Steve Jobs once stated during a Stanford commencement address, “You’ve got to find what you love… Work is going to fill a large part of your life, and the only way to be truly satisfied is to do what you believe is great work. And the only way to do great work is to love what you do.” So, dare I ask: Do you love what you do?
This question and piece of advice rings especially true when speaking of the persistently emerging DIY (do-it-yourself) culture, pioneers and entrepreneurs. With the emergence of sites like Etsy in 2005, an online gateway was paved for DIY crafters to sell their products and gain more exposure. Since then, the DIY dream has been booming more than ever before. And who better to look up to than the go-getters, scramblers, and ambitious adventurers who dared to turn their hobbies into successful professions. Here are some tips, insights, motivation and marketing principles from DIY dreamers and innovators:
Never stop learning
Fashionistas, crafty creatures, recipe ravens and photographers galore have a knack for their particular craft, but like anyone, they still need to perfect that skill and turn it into something marketable and/or desirable. The admirable aspect of DIYers is the fact that they’re literally doing everything themselves, including education.
“I had zero experience with blogging, so I googled every single question. I didn’t even know how to hyperlink to another site when I first began, let alone reformat pictures or create a clickable headline… I was happy about how the photographs of my outfits were coming out but I felt that my food photography wasn’t as good. So I spent a week practicing and reading books and sites that demonstrated techniques that food photographers use. It’s just about improving on things and doing it yourself and not looking to others for shortcuts.” – Wall Street Journal
If it doesn’t exist, create it
Jenny Hart, embroidery artist and founder of Sublime Stitching didn’t know a thing about embroidery when she first began. Today, Hart’s independent DIY embroidery biz and online website has exploded into 8 tutorial embroidery books, edgy patterns and more. How did it come about? She couldn’t find what she was looking for. In this interview with ModCloth (another successful start-up!), Hart explains:
“I wanted to create the kind of embroidery company I wished existed. Learning how to embroider was a huge stumbling block — I felt most instructions were overly difficult, stuffy, and hard to decipher. The patterns for embroidery had become really out-of-date and not at all aimed at a new generation. So, I designed the kind of patterns I would want to stitch myself. I also started pre-assembling starter kits and bringing it all together the same way it came together for me.” – ModCloth Blog
In a wildly emerging DIY world, collaborating like-minded individuals not only increases exposure for all parties included, but can result in superb success.
In 2003, Sue Daly decided to have DIY communities collaborate with one another. Combining the huge and emerging DIY scene in Chicago, Daly pioneered the Renegade Craft Fair. Since the first collaboration of indie-craft masters, the Renegade Craft Fair’s blossoming success has expanded to Brooklyn, San Francisco, Los Angeles, Austin, and London (UK). In an interview with Etsy, Daly explains:
“At the time there were many young makers of handmade goods without a lot of opportunities to sell their works directly to the public, outside of small markets and consignment boutiques. Many had websites and participated in early online craft forums, but no large-scale, free-to-attend, outdoor event existed specifically for indie-craft makers.” – Etsy Blog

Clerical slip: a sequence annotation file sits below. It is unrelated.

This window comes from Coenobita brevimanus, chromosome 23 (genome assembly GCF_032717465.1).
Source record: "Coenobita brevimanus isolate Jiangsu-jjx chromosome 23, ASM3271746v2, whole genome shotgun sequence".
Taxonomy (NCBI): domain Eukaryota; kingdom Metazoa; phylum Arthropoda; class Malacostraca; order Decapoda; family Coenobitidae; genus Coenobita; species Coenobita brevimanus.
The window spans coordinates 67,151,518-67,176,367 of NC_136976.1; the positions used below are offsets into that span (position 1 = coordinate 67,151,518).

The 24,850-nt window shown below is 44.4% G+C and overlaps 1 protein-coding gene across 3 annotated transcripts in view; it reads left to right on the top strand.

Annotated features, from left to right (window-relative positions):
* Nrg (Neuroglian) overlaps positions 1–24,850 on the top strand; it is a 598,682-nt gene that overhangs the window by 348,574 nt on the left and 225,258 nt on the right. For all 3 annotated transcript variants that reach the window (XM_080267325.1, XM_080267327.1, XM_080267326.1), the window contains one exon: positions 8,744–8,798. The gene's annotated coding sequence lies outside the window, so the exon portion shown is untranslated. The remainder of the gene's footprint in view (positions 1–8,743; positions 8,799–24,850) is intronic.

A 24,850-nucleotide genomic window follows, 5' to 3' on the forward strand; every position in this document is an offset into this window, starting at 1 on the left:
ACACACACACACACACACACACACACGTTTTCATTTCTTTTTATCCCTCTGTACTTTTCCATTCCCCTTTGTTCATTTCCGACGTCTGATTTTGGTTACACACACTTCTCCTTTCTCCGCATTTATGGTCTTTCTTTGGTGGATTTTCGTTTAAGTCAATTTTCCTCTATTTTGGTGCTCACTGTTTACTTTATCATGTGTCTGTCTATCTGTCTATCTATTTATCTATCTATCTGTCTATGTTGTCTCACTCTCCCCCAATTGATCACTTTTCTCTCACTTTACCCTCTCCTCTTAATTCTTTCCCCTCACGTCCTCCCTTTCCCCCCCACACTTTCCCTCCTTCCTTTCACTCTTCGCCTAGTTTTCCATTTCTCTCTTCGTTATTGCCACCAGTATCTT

According to the Wall Street Journal, Schuman from Cupcakes and Cashmere also jumped on the collaboration train resulting in income through affiliate programs and partnerships including: Coach, Estée Lauder, Forever 21, Juicy Couture, Style Mint, Beso.com and New York Fashion Week.
SFMade (a VerticalResponse non-profit customer!), established in 2010, made it their mission to support, collaborate and sustain companies producing locally made products. According to their website, “Our vision is a more diverse and sustainable local economy, where companies who design and manufacture products locally thrive, in turn, creating quality jobs for people from all walks of life and contributing to the overall economic and social vibrancy of our City.” SFMade also collaborates with public and private sectors to enhance local infrastructure.
Not only do DIYers educate themselves, but they’re also eager to teach their audience – something we should all strive to do with our own customers. Kelly Malone, DIY diva (owner/creator of Indie Mart and Workshop) turned her love for crafts and power tools into a business teaching crafts and power tools. Workshop, a San Francisco-based brick and mortar store was created by Malone to offer aspiring crafters affordable DIY classes. Workshops range from beer making and power tools to artisan caramel-crafting and even DIY business courses.
Recently winning the 2012 SF Bay Guardian Women in Business Award, Malone says,“We all used to make things, but now we don’t create our own things anymore. I like seeing people make their own commerce… I wanted to create a space that was super ‘hit it and quit it’… Where you could come in and take a class, but didn’t necessarily need to become some expert knitter; a place for people to sit down and get their hands dirty, learn to make something, and get inspired.” – SF Bay Guardian
Hopefully these insights from seemingly simple people turned DIY aficionados will inspire you to learn, create, teach, collaborate and “love what you do.” Steve Jobs, who created Apple from his parent’s garage, said, “You’ve got to find what you love… If you haven’t found it yet, keep looking. Don’t settle.” – 2005 Stanford Commencement Address
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